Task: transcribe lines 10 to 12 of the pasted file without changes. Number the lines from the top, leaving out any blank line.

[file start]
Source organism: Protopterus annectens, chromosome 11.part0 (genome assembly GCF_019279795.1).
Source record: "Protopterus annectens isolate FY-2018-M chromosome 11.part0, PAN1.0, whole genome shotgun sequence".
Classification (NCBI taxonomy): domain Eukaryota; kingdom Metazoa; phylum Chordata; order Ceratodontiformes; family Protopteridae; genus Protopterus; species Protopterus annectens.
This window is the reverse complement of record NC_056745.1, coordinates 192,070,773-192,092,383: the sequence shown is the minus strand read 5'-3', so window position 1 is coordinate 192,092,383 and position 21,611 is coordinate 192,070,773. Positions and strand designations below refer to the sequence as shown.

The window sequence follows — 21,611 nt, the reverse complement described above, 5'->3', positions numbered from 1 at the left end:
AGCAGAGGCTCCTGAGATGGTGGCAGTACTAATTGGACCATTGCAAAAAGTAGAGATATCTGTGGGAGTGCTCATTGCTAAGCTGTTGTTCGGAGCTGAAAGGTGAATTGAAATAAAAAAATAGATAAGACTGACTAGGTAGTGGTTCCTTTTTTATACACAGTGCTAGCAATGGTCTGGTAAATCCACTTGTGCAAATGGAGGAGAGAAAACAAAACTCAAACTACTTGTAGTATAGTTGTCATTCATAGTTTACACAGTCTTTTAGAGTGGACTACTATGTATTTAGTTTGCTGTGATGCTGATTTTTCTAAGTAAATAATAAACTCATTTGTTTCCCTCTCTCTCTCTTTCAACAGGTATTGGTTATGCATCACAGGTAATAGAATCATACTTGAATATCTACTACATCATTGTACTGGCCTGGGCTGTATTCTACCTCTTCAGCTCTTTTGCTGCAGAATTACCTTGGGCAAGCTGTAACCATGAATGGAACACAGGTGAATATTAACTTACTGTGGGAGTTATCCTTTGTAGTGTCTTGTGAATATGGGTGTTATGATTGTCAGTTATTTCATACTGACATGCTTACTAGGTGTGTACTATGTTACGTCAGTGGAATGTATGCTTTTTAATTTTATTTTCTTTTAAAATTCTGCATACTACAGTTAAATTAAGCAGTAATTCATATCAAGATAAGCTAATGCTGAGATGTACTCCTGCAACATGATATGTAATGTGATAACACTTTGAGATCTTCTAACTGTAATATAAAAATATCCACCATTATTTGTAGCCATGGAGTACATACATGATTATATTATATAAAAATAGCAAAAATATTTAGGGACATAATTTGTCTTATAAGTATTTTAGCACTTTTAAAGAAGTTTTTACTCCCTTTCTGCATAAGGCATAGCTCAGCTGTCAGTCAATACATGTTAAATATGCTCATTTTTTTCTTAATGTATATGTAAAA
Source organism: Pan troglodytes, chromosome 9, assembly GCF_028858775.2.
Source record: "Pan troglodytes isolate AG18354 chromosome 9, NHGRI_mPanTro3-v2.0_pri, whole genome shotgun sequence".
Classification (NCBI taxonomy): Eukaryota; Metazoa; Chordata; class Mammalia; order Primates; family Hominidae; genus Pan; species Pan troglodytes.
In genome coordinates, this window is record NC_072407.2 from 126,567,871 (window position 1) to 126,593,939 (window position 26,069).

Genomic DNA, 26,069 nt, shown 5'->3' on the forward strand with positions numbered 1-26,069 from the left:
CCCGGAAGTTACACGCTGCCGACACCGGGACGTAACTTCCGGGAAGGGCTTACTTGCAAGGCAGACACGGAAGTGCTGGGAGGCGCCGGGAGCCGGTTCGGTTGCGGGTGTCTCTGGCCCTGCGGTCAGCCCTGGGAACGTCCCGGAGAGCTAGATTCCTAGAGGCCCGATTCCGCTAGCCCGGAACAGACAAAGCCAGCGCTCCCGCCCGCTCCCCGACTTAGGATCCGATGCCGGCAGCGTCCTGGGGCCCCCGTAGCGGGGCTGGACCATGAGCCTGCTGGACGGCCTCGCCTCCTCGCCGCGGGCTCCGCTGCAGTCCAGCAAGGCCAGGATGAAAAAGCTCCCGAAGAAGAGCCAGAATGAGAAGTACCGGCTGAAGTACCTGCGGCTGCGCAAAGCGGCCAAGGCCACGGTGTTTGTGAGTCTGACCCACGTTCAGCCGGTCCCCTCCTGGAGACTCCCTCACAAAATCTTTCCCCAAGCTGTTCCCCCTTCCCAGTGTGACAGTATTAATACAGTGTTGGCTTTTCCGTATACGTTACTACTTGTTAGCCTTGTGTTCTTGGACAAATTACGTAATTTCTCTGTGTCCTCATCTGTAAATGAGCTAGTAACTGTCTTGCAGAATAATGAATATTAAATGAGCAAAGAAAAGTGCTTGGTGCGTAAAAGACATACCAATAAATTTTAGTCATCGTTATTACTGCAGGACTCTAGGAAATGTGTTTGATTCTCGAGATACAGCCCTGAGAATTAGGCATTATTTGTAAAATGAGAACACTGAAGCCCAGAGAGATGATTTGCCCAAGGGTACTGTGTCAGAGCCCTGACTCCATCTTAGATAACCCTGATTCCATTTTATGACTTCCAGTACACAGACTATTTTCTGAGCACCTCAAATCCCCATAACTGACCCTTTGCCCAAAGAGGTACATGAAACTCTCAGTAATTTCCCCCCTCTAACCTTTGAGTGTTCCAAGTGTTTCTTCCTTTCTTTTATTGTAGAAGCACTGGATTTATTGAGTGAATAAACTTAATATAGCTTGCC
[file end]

In genome coordinates, this window is record NC_072407.2 from 126,567,871 (window position 1) to 126,593,939 (window position 26,069).

Genomic DNA, 26,069 nt, shown 5'->3' on the forward strand with positions numbered 1-26,069 from the left:
CCCGGAAGTTACACGCTGCCGACACCGGGACGTAACTTCCGGGAAGGGCTTACTTGCAAGGCAGACACGGAAGTGCTGGGAGGCGCCGGGAGCCGGTTCGGTTGCGGGTGTCTCTGGCCCTGCGGTCAGCCCTGGGAACGTCCCGGAGAGCTAGATTCCTAGAGGCCCGATTCCGCTAGCCCGGAACAGACAAAGCCAGCGCTCCCGCCCGCTCCCCGACTTAGGATCCGATGCCGGCAGCGTCCTGGGGCCCCCGTAGCGGGGCTGGACCATGAGCCTGCTGGACGGCCTCGCCTCCTCGCCGCGGGCTCCGCTGCAGTCCAGCAAGGCCAGGATGAAAAAGCTCCCGAAGAAGAGCCAGAATGAGAAGTACCGGCTGAAGTACCTGCGGCTGCGCAAAGCGGCCAAGGCCACGGTGTTTGTGAGTCTGACCCACGTTCAGCCGGTCCCCTCCTGGAGACTCCCTCACAAAATCTTTCCCCAAGCTGTTCCCCCTTCCCAGTGTGACAGTATTAATACAGTGTTGGCTTTTCCGTATACGTTACTACTTGTTAGCCTTGTGTTCTTGGACAAATTACGTAATTTCTCTGTGTCCTCATCTGTAAATGAGCTAGTAACTGTCTTGCAGAATAATGAATATTAAATGAGCAAAGAAAAGTGCTTGGTGCGTAAAAGACATACCAATAAATTTTAGTCATCGTTATTACTGCAGGACTCTAGGAAATGTGTTTGATTCTCGAGATACAGCCCTGAGAATTAGGCATTATTTGTAAAATGAGAACACTGAAGCCCAGAGAGATGATTTGCCCAAGGGTACTGTGTCAGAGCCCTGACTCCATCTTAGATAACCCTGATTCCATTTTATGACTTCCAGTACACAGACTATTTTCTGAGCACCTCAAATCCCCATAACTGACCCTTTGCCCAAAGAGGTACATGAAACTCTCAGTAATTTCCCCCCTCTAACCTTTGAGTGTTCCAAGTGTTTCTTCCTTTCTTTTATTGTAGAAGCACTGGATTTATTGAGTGAATAAACTTAATATAGCTTGCC